A renewable-powered future will need energy storage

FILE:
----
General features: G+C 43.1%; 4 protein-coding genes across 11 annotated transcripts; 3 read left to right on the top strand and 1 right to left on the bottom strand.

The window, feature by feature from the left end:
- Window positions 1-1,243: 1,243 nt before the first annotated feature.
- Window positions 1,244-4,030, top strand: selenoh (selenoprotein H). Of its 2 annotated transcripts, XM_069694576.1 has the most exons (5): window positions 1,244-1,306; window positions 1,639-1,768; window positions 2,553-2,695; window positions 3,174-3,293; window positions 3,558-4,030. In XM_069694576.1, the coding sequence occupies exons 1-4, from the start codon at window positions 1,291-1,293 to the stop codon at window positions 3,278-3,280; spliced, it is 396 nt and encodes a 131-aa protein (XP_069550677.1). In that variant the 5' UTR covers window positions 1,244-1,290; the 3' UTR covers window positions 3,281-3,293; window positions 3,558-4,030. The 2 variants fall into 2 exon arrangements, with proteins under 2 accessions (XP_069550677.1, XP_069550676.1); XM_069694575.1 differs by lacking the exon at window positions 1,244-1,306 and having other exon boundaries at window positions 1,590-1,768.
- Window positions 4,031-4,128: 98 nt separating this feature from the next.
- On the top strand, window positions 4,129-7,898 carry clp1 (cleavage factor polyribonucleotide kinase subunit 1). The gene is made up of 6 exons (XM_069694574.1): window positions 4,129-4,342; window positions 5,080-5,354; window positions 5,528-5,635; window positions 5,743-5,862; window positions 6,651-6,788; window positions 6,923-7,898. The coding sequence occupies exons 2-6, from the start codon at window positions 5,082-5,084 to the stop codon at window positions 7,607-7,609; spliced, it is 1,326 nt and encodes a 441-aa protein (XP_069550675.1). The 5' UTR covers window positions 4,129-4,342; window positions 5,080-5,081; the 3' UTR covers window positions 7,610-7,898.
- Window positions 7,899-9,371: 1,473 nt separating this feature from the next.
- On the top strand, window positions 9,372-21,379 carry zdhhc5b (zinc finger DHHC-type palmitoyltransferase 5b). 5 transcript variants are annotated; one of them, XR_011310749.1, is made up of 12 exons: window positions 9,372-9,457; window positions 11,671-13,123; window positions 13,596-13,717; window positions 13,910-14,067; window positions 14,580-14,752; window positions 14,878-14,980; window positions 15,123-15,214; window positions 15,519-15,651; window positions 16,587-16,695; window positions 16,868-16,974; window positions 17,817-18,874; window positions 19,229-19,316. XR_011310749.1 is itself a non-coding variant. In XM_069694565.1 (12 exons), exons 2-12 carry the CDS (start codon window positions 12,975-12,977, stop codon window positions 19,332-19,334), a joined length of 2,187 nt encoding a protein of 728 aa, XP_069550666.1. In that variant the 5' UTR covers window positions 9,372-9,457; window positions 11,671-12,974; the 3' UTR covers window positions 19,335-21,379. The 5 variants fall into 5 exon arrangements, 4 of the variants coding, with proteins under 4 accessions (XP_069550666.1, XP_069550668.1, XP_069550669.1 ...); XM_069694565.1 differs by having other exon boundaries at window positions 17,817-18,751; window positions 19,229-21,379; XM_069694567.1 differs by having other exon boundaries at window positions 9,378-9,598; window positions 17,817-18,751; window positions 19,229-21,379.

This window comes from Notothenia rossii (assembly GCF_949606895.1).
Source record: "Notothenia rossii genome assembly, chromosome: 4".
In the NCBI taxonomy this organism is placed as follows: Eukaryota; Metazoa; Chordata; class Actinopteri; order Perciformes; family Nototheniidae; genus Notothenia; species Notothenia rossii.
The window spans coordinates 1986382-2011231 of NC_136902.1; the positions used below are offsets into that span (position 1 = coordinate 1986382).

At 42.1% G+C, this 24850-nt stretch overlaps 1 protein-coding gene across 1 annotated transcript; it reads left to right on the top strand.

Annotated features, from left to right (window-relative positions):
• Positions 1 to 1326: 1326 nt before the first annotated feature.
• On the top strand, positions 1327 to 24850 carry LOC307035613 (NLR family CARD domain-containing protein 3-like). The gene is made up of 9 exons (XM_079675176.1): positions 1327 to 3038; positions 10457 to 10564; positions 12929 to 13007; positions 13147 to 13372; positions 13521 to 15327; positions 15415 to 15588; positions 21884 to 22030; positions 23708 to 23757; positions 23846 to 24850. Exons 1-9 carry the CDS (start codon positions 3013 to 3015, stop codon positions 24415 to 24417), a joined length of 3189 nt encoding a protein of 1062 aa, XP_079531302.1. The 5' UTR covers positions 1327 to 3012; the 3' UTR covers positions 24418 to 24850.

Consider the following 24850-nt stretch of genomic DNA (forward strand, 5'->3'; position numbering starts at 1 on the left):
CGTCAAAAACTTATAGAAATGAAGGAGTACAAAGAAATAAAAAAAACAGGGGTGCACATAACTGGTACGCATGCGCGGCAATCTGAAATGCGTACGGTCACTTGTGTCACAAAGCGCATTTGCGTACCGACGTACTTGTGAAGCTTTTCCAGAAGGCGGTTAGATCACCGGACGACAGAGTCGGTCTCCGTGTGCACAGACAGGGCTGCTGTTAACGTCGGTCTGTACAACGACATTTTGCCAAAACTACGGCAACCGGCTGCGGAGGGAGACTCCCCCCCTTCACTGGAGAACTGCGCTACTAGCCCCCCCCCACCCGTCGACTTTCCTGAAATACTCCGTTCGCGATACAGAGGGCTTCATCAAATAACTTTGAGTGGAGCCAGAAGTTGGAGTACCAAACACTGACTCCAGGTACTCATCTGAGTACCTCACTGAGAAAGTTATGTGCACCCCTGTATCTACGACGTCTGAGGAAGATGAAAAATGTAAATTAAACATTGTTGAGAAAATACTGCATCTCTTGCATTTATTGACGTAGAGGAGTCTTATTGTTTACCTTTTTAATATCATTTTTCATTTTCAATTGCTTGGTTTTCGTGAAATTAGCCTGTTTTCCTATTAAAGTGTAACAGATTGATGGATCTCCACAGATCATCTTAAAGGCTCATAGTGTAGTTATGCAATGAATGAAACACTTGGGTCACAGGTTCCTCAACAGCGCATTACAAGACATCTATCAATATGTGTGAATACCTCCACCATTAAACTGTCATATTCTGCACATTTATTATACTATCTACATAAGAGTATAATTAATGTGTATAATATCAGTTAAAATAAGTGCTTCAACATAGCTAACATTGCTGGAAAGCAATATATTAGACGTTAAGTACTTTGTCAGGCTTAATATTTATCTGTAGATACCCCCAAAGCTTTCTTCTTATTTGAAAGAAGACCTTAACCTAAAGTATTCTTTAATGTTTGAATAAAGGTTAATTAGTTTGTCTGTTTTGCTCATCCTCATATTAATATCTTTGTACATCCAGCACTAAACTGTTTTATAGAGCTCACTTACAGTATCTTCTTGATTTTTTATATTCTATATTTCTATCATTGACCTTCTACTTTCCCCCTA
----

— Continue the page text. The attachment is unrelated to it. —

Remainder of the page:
● By Dr. Jonathan Radcliffe, University of Birmingham ● The way we generate, transfer and use energy is changing, and our energy systems and infrastructure have come under increasing pressure to cope. Black-outs strike where we would expect reliable supplies, energy costs are rising, pushed up by fossil fuel prices and the expense of renewing ageing electricity infrastructure. As the proportion of energy generated from renewables like wind, wave and solar power rises, part of the solution to such intermittently generated energy is technology that can store the energy until it is needed. Professor Richard Williams has explained why energy storage is needed, and how this was now being recognised by policymakers. Practically, the concept of “energy storage” varies considerably in how much energy can be stored for how long, and can be achieved through chemical, mechanical, thermal or electromagnetic methods. The applications for energy storage have become apparent as nations' energy systems undergo radical transitions. The reasons behind these changes are diverse: climate change mitigation policies have led to widespread use of renewables, in Europe especially. In rapidly expanding economies such as China, the priority is to meet rising demand. In many developing countries, improving and expanding electrification is the goal. In the US, improving the resilience of the electricity grid to extreme weather events has become paramount, to prevent another hurricane Sandy knocking out much of New York City’s power grid, for example. All these examples require substantial change to energy systems, whether that’s the electricity grid, how energy is generated, or other elements. In each case, energy storage is an attractive technology that can reduce costs and improve efficiency. The most developed form of energy storage is at the shortest timescales, such as for maintaining the quality of electricity supply within strict frequency standards ...Zum vollständigen Artikel


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